“My approach to that was what I call ‘restorative justice,’ so rather than a disciplinarian assigning a punishment, I started with, ‘What do I want the kid to learn?’ and then work backwards to how I’m going to help him learn,” he said. “For example, we caught some kids vaping in the bathroom (in La Grande). The counselor at the time had them take a class on the damaging effects of the vapors that come out of their vape pens and the long-term consequences of that. Then they wrote a paper to me on what they learned and then also to potentially the victims of that as a victim incident, meaning, let’s say that while they were in the bathroom, they vandalized a stall. What they probably don’t think of is how is that going to affect the custodian. Is it fair I’m creating this extra work for them? … So we’d have them write a letter to the custodian apologizing and explaining what they learned.”

He said they also had the offending kids clean up any damage done.

“In La Grande, chewing gum was a major issue. With 500-600 kids in a building, gum ended up everywhere,” he said. “We had a pretty strict no-gum policy.”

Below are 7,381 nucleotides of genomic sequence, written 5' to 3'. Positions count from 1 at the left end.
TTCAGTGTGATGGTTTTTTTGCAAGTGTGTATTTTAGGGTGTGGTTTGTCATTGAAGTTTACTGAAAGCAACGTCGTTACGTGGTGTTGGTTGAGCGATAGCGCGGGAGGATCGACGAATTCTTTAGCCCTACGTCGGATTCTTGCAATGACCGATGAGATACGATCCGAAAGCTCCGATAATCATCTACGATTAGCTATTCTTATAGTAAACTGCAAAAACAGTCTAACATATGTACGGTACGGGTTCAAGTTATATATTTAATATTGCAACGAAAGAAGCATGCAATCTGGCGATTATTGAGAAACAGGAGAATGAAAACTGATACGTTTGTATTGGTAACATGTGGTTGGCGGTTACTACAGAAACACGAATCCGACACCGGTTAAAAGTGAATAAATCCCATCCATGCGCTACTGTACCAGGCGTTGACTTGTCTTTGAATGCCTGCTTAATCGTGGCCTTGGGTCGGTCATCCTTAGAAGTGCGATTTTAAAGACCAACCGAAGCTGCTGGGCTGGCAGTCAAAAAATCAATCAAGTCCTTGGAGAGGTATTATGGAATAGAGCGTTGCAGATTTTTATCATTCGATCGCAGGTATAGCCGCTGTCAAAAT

One time he had a kid he’d talked to several times.

“He just kept it up. So I talked to his parents and I talked to the custodian and the next time he did it, I had him scrape off the bottom of all the tables in the cafeteria,” he said. “That was the last time I ever had to write him up for chewing gum.”

First month

Braden’s first month at Enterprise has come with a few additions, he said.

Amy Stangel, the social-emotional prevention coordinator, also fulfills the counselor role in the elementary school, educating kids on how to express their emotions and successfully convey their frustrations.

Dakota Hull is the supervisor of K-12 online learning and the truancy officer for the district. Braden works with both.

“With them together, we are developing a whole new behavior system for Enterprise Elementary,” he said. “It’s going to be less punitive and more base on encouraging, building and rewarding positive behavior.”

Addressing COVID regulations

As principal, Braden is required to see that students and staff comply with state regulations requiring face masks and — for adults — vaccines. But he understands some may object to the state mandates.

“Whether or not you believe in the masks, our staff accepts that if we want to keep kids in our building, we’ve got to wear the masks,” he said.

The vaccine issue can be more complex, he said.

“We have teachers in both camps, of willing to be vaccinated or not,” he said. “But at the end of the day, I want to see teachers in classrooms and kids in seats learning. Whatever we need to do to make that happen, we need to do it. I think that viewpoint is not uncommon among the staff here.”